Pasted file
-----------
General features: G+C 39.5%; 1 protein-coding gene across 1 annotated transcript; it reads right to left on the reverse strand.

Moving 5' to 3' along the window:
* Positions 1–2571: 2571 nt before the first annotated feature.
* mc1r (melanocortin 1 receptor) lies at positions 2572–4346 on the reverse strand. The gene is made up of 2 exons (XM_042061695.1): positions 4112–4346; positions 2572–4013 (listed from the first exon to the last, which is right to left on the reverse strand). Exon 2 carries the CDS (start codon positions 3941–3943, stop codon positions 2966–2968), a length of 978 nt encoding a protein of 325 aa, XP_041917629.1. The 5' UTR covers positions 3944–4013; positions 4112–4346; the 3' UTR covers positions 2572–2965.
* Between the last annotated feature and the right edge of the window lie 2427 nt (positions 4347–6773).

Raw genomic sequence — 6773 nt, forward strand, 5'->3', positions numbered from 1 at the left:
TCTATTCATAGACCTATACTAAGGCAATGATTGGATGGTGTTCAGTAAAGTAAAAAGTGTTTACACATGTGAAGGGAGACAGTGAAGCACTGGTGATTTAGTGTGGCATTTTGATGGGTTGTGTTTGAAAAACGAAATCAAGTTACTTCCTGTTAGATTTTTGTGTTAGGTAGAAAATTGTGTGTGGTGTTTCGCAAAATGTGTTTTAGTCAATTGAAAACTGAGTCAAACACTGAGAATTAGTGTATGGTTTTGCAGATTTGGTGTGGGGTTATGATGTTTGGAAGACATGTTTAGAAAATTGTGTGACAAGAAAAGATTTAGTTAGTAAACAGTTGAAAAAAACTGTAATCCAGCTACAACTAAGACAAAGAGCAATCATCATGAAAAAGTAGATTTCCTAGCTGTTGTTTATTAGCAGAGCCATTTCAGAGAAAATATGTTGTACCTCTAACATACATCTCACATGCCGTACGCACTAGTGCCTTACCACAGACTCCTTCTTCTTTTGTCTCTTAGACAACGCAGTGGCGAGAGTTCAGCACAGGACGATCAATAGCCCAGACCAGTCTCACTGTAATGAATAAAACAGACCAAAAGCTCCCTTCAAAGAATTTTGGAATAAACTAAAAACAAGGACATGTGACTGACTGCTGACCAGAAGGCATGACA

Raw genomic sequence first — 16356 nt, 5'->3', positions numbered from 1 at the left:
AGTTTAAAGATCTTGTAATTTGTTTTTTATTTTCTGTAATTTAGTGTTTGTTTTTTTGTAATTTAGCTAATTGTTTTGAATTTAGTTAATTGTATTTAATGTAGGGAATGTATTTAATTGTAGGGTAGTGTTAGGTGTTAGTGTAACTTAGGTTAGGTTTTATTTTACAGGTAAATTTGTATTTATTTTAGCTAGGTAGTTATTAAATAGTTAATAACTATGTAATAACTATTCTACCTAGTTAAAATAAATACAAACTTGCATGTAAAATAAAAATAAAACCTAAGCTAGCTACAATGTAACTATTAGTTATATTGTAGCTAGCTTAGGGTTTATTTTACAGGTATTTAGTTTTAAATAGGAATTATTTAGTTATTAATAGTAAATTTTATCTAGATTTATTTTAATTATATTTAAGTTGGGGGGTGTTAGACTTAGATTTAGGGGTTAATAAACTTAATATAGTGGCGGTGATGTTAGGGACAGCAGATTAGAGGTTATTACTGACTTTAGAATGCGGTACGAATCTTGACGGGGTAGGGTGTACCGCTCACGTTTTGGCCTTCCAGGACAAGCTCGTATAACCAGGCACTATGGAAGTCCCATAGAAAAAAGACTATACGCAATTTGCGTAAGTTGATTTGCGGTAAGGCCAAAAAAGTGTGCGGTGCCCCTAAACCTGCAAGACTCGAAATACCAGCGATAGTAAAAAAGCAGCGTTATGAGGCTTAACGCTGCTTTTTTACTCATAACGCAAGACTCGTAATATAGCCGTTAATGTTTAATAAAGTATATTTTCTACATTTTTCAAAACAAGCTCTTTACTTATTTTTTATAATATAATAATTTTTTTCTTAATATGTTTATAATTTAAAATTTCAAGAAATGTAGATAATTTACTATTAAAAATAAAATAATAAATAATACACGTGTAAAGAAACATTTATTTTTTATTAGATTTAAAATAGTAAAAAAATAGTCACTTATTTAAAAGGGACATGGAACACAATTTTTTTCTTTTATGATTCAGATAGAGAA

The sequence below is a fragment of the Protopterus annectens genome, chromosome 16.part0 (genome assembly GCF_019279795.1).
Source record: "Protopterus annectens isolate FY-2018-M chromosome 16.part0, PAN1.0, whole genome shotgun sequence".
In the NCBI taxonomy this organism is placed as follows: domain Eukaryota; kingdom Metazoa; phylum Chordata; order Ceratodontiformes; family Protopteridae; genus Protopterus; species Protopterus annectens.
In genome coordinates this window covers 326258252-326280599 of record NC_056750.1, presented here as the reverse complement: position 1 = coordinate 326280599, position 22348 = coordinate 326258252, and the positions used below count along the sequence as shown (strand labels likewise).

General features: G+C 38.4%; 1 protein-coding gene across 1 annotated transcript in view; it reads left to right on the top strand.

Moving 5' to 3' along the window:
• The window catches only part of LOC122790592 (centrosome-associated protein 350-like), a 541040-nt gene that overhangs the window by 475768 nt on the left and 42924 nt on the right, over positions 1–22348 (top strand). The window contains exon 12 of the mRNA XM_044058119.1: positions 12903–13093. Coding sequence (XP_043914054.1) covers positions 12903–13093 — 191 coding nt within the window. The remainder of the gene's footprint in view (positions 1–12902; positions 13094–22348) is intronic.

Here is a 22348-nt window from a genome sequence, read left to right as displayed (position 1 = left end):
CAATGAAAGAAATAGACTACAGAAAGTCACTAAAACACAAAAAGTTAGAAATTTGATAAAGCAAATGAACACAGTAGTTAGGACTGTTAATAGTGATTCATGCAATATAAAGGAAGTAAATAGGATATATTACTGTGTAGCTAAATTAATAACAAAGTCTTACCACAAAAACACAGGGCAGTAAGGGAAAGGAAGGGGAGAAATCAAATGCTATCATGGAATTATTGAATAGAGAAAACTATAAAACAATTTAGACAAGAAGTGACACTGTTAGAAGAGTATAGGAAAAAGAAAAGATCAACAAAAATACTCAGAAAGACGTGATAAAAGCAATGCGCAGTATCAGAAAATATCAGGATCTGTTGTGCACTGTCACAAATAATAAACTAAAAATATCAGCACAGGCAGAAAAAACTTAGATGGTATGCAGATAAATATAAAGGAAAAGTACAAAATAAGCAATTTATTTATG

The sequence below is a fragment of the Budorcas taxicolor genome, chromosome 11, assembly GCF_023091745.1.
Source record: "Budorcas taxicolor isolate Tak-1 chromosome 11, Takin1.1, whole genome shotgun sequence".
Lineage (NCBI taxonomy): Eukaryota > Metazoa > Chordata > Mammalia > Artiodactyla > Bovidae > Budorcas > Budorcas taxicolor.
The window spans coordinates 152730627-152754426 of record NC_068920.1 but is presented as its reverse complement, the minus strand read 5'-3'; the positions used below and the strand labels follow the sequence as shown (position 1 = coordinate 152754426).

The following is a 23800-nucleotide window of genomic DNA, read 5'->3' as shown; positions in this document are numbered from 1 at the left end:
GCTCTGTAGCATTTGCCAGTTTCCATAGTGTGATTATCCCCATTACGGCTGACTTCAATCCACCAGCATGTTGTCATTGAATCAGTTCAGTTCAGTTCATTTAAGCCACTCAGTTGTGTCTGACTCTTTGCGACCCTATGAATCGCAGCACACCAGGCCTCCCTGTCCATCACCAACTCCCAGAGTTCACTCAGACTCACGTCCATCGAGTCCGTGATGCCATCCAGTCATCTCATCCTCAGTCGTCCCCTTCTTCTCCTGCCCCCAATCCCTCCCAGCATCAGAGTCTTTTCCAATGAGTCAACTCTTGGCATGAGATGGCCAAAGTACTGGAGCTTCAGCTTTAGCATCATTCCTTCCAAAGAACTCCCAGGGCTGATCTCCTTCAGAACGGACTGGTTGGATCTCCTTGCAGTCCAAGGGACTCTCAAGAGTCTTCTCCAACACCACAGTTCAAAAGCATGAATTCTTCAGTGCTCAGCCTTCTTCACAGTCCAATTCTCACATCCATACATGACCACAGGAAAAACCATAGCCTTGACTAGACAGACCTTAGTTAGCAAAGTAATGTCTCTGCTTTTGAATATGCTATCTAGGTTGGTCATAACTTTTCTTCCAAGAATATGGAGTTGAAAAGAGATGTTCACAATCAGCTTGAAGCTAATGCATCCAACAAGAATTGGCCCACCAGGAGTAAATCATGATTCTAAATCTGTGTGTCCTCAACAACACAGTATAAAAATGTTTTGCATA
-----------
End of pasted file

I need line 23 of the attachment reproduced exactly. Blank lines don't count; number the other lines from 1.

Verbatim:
The following is a 23800-nucleotide window of genomic DNA, read 5'->3' as shown; positions in this document are numbered from 1 at the left end: